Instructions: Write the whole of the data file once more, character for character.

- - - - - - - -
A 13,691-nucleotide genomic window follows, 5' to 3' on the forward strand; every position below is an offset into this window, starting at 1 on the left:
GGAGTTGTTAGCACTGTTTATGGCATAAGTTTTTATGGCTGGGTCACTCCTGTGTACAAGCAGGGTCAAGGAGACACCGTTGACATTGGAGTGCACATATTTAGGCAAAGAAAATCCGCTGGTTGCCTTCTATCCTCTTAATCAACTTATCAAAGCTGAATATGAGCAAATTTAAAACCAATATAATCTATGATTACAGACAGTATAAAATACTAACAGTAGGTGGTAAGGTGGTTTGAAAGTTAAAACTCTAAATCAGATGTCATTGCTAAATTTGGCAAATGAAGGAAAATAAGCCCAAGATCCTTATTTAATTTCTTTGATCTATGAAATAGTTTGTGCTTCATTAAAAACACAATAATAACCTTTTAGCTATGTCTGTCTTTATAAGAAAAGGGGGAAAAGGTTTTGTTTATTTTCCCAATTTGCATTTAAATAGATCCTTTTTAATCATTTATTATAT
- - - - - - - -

A 13,691-nucleotide genomic window follows, 5' to 3' on the forward strand; every position below is an offset into this window, starting at 1 on the left:
GGAGTTGTTAGCACTGTTTATGGCATAAGTTTTTATGGCTGGGTCACTCCTGTGTACAAGCAGGGTCAAGGAGACACCGTTGACATTGGAGTGCACATATTTAGGCAAAGAAAATCCGCTGGTTGCCTTCTATCCTCTTAATCAACTTATCAAAGCTGAATATGAGCAAATTTAAAACCAATATAATCTATGATTACAGACAGTATAAAATACTAACAGTAGGTGGTAAGGTGGTTTGAAAGTTAAAACTCTAAATCAGATGTCATTGCTAAATTTGGCAAATGAAGGAAAATAAGCCCAAGATCCTTATTTAATTTCTTTGATCTATGAAATAGTTTGTGCTTCATTAAAAACACAATAATAACCTTTTAGCTATGTCTGTCTTTATAAGAAAAGGGGGAAAAGGTTTTGTTTATTTTCCCAATTTGCATTTAAATAGATCCTTTTTAATCATTTATTATAT